6.How much money do you traditionally need annually to support this lifestyle? Well – I don’t have a home or a car or anything for that matter…I live out of my suitcase and have a small storage unit in NYC. My only regular bills are insurance, cell phone, and storage unit. I need around $15,000 to $20,000 to support this lifestyle. This comes with the assumption that a lot of my travel is free if a destination has invited me there. The key for me is that I keep my expenses very low – then I don’t have to make much.

sherry ott 2 - playing in Holi in India

7.How do you make money on the road and save for retirement? I do freelance writing and am a contributing writer on a few different sites, sell photography, get hired for social media marketing campaigns, run Meet Plan Go events, do travel consulting, I run a facebook page for a photography company, I do speaking engagements, and I sell advertising on my travel website occasionally. And whatever else comes up! I don’t really save for retirement – however I had a 14 year career in corporate IT and saved during that time – so now those are investments that I don’t touch. I was very diligent about saving for retirement ever since I was 22 years old and had my first corporate job. I’m quite conservative financially – so my goal is to simply break even every year and as long as I still love to travel and this lifestyle then I stay on the road. If I weren’t breaking even – I wouldn’t be doing this.

8.How do you handle visas, vaccinations, legal documents/passports, taxes and healthcare while living without a home base or an ever-changing one? I have an expat healthcare medical insurance plan that covers me when I’m in the US and all around the world (GeoBlue). I have a CPA that I work with to file all taxes electronically. I use Expensify app to help me keep track of all expenses for tax purposes – so everything is electronic. I always ensure I have internet access with my Telecom Square mifi devices. I actually wrote a post on this subject! Basically use a bunch of phone apps for document management – and visas and passport needs are handled when I’m in the US or at embassies of the countries I’m in – it’s all pretty simple. I think most people think it’s much harder than it is.

Rickshaw Run-India (Sherry Ott)

9.If you decide to settle somewhere – where and when do you think it will be? I have no idea.

10.What advice do you have for others trying to make the jump to a location independent/travel-heavy lifestyle? It all sort of depends on what you want to do to make money. Are you a tech person designing websites, a travel writer like me, a yoga instructor, an ESL teacher? For me what worked was to pick a place that is cheap and go there and stay for a while, network, use the time to live cheaply, and explore. The key is to go slow – give yourself time to get settled into a place and find a rhythm – and more importantly network and figure out a business strategy for how you are going to make money. You don’t have to have it all figured out before you go – it presented itself while I was in a place going slow.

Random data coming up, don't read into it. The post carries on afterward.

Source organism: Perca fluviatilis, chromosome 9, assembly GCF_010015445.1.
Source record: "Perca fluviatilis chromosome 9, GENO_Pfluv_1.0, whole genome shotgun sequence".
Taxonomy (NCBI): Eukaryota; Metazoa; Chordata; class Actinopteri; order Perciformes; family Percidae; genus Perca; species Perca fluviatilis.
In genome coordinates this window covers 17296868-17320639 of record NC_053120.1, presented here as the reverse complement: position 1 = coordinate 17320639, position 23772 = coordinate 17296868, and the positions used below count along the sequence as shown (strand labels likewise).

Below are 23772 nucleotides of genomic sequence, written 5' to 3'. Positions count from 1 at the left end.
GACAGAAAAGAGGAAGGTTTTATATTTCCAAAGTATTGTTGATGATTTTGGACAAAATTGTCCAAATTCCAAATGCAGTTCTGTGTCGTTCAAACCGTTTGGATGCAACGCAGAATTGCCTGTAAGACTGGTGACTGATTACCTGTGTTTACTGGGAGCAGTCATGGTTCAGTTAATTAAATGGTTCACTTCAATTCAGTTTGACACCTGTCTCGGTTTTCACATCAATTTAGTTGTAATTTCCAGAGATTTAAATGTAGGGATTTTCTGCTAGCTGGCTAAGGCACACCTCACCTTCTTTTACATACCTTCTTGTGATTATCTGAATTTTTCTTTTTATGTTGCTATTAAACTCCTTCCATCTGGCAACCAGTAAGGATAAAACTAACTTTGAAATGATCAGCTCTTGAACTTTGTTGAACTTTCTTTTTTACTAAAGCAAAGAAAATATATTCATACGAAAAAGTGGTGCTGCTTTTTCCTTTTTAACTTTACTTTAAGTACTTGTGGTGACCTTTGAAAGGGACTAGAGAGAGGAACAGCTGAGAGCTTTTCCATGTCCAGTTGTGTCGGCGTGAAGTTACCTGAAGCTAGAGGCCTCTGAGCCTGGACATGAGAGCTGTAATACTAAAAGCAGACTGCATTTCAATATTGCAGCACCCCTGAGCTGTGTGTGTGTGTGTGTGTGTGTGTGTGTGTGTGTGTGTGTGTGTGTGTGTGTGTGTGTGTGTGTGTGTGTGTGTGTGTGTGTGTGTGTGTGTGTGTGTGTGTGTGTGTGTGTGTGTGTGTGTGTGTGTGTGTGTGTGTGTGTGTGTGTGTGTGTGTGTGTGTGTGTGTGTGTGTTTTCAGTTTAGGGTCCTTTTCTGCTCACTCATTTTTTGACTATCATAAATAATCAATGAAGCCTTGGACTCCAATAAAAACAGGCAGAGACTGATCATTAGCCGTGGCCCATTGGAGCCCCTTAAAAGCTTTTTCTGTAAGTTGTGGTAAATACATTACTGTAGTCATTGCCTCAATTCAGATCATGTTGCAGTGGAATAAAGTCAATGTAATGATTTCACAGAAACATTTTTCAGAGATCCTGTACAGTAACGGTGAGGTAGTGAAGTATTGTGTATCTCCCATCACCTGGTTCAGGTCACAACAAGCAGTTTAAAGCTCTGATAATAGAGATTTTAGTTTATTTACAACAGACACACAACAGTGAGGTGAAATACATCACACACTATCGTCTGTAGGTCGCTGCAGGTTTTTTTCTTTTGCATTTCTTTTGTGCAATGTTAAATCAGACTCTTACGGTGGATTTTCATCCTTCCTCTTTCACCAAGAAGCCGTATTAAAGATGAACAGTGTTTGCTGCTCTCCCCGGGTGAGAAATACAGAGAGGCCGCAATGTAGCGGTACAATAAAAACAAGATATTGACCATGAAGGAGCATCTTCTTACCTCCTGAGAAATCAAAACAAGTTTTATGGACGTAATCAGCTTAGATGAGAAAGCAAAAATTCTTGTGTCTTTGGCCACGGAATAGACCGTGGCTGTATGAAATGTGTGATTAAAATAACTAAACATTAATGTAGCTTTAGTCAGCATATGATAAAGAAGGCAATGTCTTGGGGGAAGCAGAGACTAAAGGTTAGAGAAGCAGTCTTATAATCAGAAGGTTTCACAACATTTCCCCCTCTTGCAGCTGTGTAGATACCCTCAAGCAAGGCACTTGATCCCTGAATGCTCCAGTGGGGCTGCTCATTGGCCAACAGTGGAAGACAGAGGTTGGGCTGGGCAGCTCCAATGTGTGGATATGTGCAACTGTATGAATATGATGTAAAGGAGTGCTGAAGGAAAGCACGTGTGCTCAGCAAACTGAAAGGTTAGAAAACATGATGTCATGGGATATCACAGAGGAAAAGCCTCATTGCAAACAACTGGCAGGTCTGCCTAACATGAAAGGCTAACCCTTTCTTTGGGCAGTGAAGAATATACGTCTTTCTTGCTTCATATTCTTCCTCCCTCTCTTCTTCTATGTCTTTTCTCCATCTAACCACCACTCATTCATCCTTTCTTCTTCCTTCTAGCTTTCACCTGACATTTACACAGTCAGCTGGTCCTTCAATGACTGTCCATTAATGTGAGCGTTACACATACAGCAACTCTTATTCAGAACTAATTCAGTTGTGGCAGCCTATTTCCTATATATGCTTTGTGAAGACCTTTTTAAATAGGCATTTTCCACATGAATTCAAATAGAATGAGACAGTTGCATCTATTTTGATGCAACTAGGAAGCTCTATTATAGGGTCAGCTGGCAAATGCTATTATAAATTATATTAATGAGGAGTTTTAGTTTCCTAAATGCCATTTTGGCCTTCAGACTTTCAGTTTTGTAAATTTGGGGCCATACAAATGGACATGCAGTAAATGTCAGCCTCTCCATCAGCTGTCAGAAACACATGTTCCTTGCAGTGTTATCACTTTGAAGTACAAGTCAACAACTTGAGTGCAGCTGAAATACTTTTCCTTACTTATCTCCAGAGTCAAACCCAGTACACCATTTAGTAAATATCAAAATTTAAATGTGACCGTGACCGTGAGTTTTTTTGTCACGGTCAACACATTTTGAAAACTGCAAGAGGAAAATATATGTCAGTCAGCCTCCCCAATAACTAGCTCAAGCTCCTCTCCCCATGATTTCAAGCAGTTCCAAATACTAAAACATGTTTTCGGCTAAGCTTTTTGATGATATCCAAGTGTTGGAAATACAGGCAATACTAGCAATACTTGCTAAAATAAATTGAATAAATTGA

sherry ott 8 - hiking in Patagonia

11.In your experience, what have been the two most significant gifts of travel? These aren’t actually gifts of ‘travel’ per se, but they are more gifts of living nomadically for this long: It has taught me how to live a simple lifestyle and hone down what is really important to me and live with basic necessities. And whereas it has separated me in many ways from my old relationships and friends, it has given me new friends all over the world, and has brought me a much tighter bond with my own family.

Check out her website for more details.

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2 responses »

  1. Hi Sherry,

    If you remember we walked the Camino for a while, up the hill to O’Cebreiro with Michael. I follow your Facebook page so I know where you are at. A great little article this one. I wish you many more years of it.
    I haven’t managed to repeat the trip on the Camino del Norte as I had hoped, as I am virtually a full time carer for my wife who has had heart problems. I still hope to do it one day but unfortunately time moves on and bits of me are wearing out!
    Have you ever written anything on the older people you have met in your travels? I think this would make an interesting article, and you must have a wealth of stories to tell of this.
    Anyway, safe travelling.

    David Masters